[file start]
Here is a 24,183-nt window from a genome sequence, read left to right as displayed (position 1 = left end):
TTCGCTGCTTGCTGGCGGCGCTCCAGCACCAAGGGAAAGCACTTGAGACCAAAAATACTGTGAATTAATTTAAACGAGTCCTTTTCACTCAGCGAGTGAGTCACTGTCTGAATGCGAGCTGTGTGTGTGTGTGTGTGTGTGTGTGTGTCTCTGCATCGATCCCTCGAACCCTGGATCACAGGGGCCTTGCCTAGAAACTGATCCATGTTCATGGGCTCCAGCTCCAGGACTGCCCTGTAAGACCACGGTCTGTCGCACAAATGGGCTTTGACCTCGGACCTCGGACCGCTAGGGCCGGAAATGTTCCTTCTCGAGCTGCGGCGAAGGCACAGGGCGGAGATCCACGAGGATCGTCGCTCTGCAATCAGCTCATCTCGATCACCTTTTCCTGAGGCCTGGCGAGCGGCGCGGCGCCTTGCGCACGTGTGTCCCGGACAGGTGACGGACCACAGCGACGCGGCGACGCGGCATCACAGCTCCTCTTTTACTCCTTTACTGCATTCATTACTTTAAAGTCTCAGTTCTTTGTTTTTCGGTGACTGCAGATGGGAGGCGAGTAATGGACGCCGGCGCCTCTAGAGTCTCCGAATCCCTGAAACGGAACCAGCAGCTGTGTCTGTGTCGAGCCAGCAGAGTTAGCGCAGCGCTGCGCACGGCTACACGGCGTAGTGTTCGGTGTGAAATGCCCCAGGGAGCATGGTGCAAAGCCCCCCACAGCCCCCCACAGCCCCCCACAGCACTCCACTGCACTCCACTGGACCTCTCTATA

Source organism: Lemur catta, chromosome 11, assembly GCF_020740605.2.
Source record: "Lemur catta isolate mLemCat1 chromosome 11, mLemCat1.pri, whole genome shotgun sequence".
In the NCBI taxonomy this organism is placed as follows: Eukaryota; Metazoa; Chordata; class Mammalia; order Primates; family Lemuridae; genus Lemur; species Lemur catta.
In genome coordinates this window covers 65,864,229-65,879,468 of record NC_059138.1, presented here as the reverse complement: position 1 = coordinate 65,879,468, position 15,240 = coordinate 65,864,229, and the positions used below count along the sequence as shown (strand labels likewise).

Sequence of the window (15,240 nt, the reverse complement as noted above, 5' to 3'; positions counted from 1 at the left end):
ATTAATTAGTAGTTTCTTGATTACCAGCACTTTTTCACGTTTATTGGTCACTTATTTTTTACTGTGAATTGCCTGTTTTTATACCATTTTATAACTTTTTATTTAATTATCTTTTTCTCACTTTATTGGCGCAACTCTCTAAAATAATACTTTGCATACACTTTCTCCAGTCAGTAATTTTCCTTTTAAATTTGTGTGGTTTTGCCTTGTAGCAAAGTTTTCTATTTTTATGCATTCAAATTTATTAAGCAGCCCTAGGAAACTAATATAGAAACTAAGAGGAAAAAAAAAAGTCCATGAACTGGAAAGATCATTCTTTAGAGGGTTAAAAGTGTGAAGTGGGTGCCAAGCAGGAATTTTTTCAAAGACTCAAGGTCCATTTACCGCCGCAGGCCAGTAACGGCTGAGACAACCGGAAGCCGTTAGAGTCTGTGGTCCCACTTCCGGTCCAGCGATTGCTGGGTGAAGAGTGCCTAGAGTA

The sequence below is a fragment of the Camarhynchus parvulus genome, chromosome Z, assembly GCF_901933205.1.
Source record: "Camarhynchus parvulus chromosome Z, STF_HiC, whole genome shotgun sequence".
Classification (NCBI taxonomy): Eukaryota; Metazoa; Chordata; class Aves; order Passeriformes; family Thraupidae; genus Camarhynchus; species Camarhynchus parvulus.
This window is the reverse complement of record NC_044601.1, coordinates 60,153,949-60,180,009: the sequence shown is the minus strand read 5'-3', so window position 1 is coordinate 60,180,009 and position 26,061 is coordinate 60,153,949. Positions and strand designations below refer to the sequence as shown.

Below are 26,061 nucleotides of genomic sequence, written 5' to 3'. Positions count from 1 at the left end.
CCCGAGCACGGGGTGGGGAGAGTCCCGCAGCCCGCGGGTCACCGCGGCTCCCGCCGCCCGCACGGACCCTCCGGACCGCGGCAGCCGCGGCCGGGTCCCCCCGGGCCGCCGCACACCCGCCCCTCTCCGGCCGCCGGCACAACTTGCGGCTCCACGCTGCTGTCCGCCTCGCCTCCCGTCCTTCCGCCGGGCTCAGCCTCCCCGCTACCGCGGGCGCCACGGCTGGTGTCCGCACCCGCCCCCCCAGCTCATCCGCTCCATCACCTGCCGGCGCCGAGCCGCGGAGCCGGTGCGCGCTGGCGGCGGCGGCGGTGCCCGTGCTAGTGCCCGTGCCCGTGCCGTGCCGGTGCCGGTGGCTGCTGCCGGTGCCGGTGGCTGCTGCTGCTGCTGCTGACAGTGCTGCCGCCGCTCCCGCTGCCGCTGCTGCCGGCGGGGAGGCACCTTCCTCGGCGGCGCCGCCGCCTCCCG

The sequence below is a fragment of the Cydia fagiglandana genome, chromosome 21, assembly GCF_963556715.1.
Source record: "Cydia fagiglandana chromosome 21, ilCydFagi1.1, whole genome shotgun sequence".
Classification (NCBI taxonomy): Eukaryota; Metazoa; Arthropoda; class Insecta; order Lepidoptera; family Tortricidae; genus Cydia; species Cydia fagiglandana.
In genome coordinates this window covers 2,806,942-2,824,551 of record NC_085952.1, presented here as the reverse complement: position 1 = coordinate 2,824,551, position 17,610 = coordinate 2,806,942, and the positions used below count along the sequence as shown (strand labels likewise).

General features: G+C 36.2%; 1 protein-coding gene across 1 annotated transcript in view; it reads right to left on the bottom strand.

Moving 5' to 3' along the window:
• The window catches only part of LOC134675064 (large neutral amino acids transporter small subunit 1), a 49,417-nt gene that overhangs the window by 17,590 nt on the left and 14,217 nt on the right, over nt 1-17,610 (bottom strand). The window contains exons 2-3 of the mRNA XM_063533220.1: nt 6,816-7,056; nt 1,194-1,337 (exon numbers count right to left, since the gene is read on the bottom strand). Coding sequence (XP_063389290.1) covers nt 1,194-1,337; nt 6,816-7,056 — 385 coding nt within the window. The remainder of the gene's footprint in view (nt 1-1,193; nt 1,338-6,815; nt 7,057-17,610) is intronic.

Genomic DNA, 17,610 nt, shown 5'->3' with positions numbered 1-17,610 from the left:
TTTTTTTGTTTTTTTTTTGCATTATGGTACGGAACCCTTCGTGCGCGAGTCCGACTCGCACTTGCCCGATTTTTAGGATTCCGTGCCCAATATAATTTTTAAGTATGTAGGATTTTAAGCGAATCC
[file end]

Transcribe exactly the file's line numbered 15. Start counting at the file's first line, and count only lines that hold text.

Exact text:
The sequence below is a fragment of the Cydia fagiglandana genome, chromosome 21, assembly GCF_963556715.1.